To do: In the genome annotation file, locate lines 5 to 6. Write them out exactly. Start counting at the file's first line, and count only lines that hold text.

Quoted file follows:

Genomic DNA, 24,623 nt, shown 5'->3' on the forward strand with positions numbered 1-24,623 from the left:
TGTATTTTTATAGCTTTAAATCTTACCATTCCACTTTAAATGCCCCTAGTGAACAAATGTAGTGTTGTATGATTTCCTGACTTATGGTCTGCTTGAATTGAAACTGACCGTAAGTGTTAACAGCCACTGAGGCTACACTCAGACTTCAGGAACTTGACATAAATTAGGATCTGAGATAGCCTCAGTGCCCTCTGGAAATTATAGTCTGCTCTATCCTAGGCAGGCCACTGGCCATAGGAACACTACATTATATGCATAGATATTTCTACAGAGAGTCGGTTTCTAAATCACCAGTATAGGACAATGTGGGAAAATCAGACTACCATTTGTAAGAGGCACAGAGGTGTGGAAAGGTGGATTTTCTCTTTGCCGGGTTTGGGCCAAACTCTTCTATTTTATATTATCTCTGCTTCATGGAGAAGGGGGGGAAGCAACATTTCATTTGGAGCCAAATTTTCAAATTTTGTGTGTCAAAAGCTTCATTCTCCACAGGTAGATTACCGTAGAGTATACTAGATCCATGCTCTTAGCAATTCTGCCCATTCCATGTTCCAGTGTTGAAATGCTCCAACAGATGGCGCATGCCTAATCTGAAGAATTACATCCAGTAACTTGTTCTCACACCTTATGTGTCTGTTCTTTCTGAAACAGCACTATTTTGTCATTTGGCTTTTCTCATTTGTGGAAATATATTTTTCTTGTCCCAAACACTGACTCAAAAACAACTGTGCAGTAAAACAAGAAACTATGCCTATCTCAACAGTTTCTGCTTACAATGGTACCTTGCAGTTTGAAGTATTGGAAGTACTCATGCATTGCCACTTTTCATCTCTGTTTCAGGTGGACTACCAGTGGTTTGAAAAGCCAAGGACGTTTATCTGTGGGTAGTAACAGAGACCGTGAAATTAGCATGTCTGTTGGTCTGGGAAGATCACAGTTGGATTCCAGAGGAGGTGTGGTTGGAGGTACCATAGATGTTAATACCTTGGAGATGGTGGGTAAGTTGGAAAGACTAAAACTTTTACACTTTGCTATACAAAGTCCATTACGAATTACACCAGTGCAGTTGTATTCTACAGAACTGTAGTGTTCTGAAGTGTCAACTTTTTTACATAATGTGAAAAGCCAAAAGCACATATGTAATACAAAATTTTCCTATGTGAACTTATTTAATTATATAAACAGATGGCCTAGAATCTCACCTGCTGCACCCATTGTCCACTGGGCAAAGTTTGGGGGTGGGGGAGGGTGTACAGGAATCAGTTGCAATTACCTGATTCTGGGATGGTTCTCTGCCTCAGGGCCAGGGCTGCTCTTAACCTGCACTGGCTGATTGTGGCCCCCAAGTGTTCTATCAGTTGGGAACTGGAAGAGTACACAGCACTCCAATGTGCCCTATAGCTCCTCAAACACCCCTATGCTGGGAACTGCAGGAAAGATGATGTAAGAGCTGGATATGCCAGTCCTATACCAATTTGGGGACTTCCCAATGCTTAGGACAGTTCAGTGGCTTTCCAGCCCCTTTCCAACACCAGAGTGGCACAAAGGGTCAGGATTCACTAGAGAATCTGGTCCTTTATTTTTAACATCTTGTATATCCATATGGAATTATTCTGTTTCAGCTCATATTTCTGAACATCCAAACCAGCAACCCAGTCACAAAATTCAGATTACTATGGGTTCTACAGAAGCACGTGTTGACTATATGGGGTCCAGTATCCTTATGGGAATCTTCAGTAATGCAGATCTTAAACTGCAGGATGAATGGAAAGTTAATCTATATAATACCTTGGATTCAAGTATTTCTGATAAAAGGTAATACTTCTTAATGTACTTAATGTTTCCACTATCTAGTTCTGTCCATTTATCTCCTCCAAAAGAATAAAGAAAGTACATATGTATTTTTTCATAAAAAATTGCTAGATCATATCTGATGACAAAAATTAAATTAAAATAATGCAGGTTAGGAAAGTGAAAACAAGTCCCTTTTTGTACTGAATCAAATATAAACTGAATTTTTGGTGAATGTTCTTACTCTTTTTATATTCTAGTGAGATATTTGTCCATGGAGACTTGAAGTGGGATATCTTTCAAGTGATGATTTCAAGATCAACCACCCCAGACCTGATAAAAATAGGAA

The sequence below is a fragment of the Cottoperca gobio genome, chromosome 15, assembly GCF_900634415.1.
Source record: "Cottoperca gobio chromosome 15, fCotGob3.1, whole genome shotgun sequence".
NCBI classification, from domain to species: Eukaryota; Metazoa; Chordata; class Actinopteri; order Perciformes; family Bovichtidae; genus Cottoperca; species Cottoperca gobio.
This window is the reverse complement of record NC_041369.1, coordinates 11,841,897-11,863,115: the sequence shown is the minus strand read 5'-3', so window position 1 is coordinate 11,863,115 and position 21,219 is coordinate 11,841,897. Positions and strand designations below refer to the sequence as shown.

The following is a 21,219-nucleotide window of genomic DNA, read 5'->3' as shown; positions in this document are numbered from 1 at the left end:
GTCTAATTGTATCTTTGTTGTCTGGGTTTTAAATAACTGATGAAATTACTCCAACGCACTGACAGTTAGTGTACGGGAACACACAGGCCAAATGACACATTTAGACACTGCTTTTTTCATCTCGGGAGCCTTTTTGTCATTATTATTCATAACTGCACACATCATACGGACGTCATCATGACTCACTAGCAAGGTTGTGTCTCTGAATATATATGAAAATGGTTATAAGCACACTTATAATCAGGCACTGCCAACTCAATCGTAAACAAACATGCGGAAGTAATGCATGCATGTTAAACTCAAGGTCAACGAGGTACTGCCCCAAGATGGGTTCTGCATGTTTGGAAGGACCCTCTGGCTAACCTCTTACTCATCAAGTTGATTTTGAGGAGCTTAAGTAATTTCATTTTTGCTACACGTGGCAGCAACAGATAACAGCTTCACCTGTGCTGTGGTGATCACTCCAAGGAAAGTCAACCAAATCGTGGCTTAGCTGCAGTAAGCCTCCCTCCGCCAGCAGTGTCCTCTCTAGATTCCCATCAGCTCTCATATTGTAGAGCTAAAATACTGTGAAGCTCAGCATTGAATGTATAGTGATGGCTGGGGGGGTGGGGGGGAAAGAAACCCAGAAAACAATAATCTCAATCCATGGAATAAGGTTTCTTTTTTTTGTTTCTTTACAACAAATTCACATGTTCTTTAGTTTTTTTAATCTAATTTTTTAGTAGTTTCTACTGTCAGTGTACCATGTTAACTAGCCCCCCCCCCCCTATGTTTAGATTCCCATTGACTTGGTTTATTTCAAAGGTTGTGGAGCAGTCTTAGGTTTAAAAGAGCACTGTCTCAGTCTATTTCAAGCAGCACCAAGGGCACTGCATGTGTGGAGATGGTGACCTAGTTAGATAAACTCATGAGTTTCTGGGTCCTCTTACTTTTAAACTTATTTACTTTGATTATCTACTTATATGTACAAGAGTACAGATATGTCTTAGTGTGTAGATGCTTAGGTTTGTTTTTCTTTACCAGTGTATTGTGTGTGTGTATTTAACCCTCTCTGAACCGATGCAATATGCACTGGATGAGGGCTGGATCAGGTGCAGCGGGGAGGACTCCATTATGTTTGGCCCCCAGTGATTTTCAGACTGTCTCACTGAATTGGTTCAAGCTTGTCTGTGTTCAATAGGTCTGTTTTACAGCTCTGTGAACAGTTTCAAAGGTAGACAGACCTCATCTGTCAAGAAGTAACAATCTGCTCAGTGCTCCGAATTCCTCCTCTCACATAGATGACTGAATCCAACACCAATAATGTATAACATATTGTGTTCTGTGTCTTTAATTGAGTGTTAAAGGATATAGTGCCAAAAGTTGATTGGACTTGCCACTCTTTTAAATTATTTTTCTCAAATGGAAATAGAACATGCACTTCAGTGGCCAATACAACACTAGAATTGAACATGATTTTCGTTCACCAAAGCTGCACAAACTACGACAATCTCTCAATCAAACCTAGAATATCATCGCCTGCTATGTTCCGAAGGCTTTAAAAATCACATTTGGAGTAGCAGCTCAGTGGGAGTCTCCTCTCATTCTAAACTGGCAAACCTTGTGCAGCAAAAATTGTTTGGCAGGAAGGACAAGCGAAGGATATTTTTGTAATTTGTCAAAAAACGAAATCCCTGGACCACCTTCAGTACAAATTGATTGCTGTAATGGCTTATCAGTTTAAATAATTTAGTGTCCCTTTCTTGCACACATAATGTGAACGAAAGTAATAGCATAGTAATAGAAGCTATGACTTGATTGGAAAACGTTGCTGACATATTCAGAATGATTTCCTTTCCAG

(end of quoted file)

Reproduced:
NCBI classification, from domain to species: Eukaryota; Metazoa; Chordata; class Actinopteri; order Perciformes; family Bovichtidae; genus Cottoperca; species Cottoperca gobio.
This window is the reverse complement of record NC_041369.1, coordinates 11,841,897-11,863,115: the sequence shown is the minus strand read 5'-3', so window position 1 is coordinate 11,863,115 and position 21,219 is coordinate 11,841,897. Positions and strand designations below refer to the sequence as shown.